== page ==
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The People v. Brown

SUPREME COURT OF ILLINOIS.


OPINION FILED NOVEMBER 26, 1963.

THE PEOPLE OF THE STATE OF ILLINOIS, DEFENDANT IN ERROR,

v.

JOHNNIE BROWN, PLAINTIFF IN ERROR.

WRIT OF ERROR to the Criminal Court of Cook County; the Hon. JOHN GUTKNECHT, Judge, presiding.

MR. CHIEF JUSTICE KLINGBIEL DELIVERED THE OPINION OF THE COURT:

Defendant, Johnnie Brown, was found guilty of rape at a bench trial in the criminal court of Cook County. After judgment he was sentenced to a term of 15 years in the penitentiary. For a reversal of said judgment he now urges that the evidence was insufficient to show his guilt beyond a reasonable doubt.

It appears from the evidence that on the evening of April 10, 1961, Lilly Mae Thomas attended services at a church near 63rd Street and Cottage Grove Avenue in Chicago, departed for her home at approximately 1:00 o'clock in the morning, took an elevated train to downtown Chicago, transferred to another elevated train to Congress Street and Kedzie Avenue. From there she walked to her home at 3020 West Jackson Boulevard. The defendant was standing on the steps of the building next door when Mrs. Thomas approached her home. She testified that he offered her $10 for a date, she refused and walked past him. He then grabbed her, stuck a knife in her side and threatened to kill her if she screamed. She promised not to scream and then he stated he was going to have intercourse with her. Mrs. Thomas then informed him that her husband would hear them and that there was a big dog in the yard. Then defendant placed the knife at her back and took her into a yard at 3024 West Jackson Boulevard. Threatening her with the knife, he ordered her to remove her panties. Her attempt to persuade him to let her go met with no success; he laid his coat on the ground, picked Mrs. Thomas up and forced her to lie upon it. He then ripped off her panties, placed the knife in the ground nearby and had intercourse with her. When she attempted to reach for the knife he warned her to leave it alone or that she would die.

The prosecutrix further testified that immediately after this happened defendant took $4 from her, picked up his coat and knife and departed. She then went to a nearby basement apartment, aroused the tenants and informed them of what had happened. She called the police, related the occurrence and gave a description of the defendant. On the afternoon of April 19, 1961, the defendant was observed walking down a street by certain police officers; he ran into an alley but was caught and placed under arrest. When asked why he ran away he gave no reply. Later that same day he was identified by Mrs. Thomas in a line-up of 5 men at a police station; he was wearing the same clothes worn by him on the date of the incident.

Defendant denied he had raped the prosecutrix, denied he ran from the police and also denied that he was identified by Mrs. Thomas in the line-up. He testified that he was at home at the time of the assault and that he was also at home on the evenings of April 3 and April 6, 1961. Eunice Brown, the common-law wife of defendant, testified that she returned home at about 2:30 on the morning of April 11, 1961, and saw the defendant playing cards with a friend William. William did not testify. Violet Childs, a neighbor who testified for defendant stated that she saw the defendant on many occasions at home at 1315 S. Komenski Avenue but did not know whether or not he was home during the early morning hours of April 11, 1961.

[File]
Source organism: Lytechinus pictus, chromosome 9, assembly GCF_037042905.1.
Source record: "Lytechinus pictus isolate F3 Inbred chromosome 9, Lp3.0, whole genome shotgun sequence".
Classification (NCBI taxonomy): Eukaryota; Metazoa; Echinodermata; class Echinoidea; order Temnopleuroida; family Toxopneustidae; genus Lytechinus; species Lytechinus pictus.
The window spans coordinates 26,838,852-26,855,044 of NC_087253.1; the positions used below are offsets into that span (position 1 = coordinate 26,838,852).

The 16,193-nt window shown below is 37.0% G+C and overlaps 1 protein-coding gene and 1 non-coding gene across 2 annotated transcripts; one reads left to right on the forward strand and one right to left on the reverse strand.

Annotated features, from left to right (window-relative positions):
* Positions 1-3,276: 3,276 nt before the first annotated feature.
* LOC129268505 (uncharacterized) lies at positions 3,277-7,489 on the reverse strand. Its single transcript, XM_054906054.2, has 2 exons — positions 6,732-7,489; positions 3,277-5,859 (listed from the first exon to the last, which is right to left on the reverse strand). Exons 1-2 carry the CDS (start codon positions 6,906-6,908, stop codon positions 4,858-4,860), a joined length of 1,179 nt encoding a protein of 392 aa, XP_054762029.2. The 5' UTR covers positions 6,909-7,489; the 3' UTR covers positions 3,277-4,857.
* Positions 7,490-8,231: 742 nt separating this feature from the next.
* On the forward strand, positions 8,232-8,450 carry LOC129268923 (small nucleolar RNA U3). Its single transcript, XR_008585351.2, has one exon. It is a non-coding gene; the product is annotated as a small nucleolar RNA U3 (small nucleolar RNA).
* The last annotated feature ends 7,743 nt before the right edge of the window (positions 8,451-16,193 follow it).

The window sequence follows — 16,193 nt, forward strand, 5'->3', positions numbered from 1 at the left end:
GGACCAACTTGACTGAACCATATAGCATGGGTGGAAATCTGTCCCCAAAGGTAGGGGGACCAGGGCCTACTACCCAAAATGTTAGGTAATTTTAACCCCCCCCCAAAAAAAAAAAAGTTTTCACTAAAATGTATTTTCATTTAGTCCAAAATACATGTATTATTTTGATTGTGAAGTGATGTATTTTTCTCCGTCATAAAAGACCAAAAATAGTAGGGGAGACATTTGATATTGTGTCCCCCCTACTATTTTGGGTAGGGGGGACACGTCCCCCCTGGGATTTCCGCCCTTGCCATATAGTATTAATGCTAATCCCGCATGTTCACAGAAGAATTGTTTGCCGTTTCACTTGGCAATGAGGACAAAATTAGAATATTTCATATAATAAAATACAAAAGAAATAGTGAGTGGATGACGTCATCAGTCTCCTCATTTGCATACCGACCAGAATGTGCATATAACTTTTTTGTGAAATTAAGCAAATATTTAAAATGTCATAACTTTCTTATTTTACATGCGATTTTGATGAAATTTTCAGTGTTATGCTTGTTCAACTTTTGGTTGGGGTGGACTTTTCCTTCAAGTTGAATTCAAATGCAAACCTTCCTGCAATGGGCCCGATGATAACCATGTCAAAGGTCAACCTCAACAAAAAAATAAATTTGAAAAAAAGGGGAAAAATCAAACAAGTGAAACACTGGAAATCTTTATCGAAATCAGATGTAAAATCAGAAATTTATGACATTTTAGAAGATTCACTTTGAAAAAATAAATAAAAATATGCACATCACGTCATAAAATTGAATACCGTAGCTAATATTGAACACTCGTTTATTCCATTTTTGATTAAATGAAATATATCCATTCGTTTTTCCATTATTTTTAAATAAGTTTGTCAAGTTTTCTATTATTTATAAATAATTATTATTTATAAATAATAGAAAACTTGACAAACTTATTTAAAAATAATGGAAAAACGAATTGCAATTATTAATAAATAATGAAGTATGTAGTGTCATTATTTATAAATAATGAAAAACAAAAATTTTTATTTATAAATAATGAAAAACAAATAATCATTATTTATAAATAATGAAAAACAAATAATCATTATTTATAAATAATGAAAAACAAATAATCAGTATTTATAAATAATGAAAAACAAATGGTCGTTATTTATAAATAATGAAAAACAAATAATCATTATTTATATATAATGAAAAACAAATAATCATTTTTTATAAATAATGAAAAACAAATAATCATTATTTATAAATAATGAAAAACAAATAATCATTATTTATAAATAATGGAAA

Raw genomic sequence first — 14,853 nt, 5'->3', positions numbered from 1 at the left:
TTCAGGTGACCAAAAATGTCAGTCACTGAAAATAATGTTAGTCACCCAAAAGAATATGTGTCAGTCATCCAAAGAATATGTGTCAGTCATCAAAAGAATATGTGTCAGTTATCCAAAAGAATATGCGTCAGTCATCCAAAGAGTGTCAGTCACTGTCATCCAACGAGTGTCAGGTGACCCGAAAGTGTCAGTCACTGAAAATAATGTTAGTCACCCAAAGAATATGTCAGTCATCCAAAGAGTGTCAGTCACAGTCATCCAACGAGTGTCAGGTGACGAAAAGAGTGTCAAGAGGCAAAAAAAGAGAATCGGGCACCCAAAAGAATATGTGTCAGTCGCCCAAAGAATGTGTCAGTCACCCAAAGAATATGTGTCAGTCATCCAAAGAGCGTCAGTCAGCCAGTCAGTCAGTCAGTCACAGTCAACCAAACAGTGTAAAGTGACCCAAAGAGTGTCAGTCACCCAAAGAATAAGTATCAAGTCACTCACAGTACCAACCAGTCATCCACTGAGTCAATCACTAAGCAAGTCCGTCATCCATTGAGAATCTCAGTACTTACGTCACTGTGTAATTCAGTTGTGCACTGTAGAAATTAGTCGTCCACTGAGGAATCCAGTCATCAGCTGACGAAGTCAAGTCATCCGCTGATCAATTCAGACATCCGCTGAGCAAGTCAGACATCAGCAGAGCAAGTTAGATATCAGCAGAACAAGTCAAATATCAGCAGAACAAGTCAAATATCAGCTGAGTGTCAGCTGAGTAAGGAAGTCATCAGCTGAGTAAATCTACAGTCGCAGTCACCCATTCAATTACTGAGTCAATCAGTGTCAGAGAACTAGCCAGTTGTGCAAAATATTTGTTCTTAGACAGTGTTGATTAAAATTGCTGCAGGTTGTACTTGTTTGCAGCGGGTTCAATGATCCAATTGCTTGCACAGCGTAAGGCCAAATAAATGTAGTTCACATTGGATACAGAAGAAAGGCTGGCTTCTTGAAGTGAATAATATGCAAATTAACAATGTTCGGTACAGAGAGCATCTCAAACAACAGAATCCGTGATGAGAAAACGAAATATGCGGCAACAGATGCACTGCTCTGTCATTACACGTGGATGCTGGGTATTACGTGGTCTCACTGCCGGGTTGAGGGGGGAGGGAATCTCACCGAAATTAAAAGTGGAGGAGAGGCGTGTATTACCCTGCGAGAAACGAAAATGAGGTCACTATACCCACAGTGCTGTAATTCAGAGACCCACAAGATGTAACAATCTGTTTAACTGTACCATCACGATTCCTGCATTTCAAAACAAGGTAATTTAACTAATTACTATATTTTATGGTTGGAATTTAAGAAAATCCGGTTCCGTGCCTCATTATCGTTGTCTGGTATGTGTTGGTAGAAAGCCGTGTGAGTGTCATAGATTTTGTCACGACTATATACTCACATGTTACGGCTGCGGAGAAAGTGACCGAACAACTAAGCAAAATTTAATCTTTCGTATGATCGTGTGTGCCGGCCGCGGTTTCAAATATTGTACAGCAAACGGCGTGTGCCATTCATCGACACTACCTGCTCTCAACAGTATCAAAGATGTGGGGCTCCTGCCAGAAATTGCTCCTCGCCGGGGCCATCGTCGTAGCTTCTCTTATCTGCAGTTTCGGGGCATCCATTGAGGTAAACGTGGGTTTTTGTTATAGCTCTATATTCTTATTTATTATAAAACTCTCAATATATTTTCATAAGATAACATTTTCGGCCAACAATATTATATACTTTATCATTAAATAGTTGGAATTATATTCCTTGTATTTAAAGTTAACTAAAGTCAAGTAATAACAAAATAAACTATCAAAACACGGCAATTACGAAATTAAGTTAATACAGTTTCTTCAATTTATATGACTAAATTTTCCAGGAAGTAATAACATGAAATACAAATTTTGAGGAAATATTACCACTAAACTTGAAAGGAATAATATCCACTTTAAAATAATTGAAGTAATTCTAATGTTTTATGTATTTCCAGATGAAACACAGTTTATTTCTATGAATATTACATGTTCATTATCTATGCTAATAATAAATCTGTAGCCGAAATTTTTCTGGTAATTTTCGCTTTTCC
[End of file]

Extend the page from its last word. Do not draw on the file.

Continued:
The defendant has pointed out various minor discrepancies and certain alleged improbabilities in the testimony of the prosecutrix. The matter of the credibility of the witnesses is generally an issue for the determination of the trial court who has the opportunity of seeing and observing the manner and demeanor of the witnesses. From an examination of the record we are of the opinion that the trial court was justified in believing the testimony of Mrs. Thomas. Nor do we believe that any of the minor inconsistencies are of such a consequence as to raise a reasonable doubt of the defendant's guilt. A positive identification by one eyewitness is a sufficient basis for a conviction. People v. Lacey, 24 Ill.2d 607.

The evidence in this record does not justify the claim of the defendant that the conduct of Mrs. Thomas does not show sufficient resistance on her part to justify a finding of forcible rape. The facts and the surrounding circumstances clearly reveal that both resistance and an attempt to make an outcry by the prosecutrix would have been futile. In People v. Harrison, 25 Ill.2d 407, it was pointed out that where the defendant flashed a knife and threatened to kill the victim the evidence was sufficient to show that the prosecutrix had not participated voluntarily.

We cannot agree with the contention of the defendant that his alibi should have been accepted by the trial court. Our review of the evidence in the record, on the contrary, reveals that the trial court was justified in rejecting as not credible such alibi evidence. The credibility of much of the alibi testimony was successfully attacked.

In the case at bar there appears to be no contradiction as to the evidence concerning the robbery and rape of the prosecutrix. The issue concerned here is one of identity. The identification of the defendant was direct, clear and positive. The testimony of the complaining witness is not inconsistent nor does there appear to be any reason for regarding it as unworthy of belief. Under these circumstances, as declared by this court in People v. Mack, 25 Ill.2d 416, we cannot say that her testimony is insufficient to establish the crime of rape, without further corroborating evidence. For the foregoing reasons the judgment is affirmed.

Judgment affirmed.

19631126

© 2002 VersusLaw Inc.



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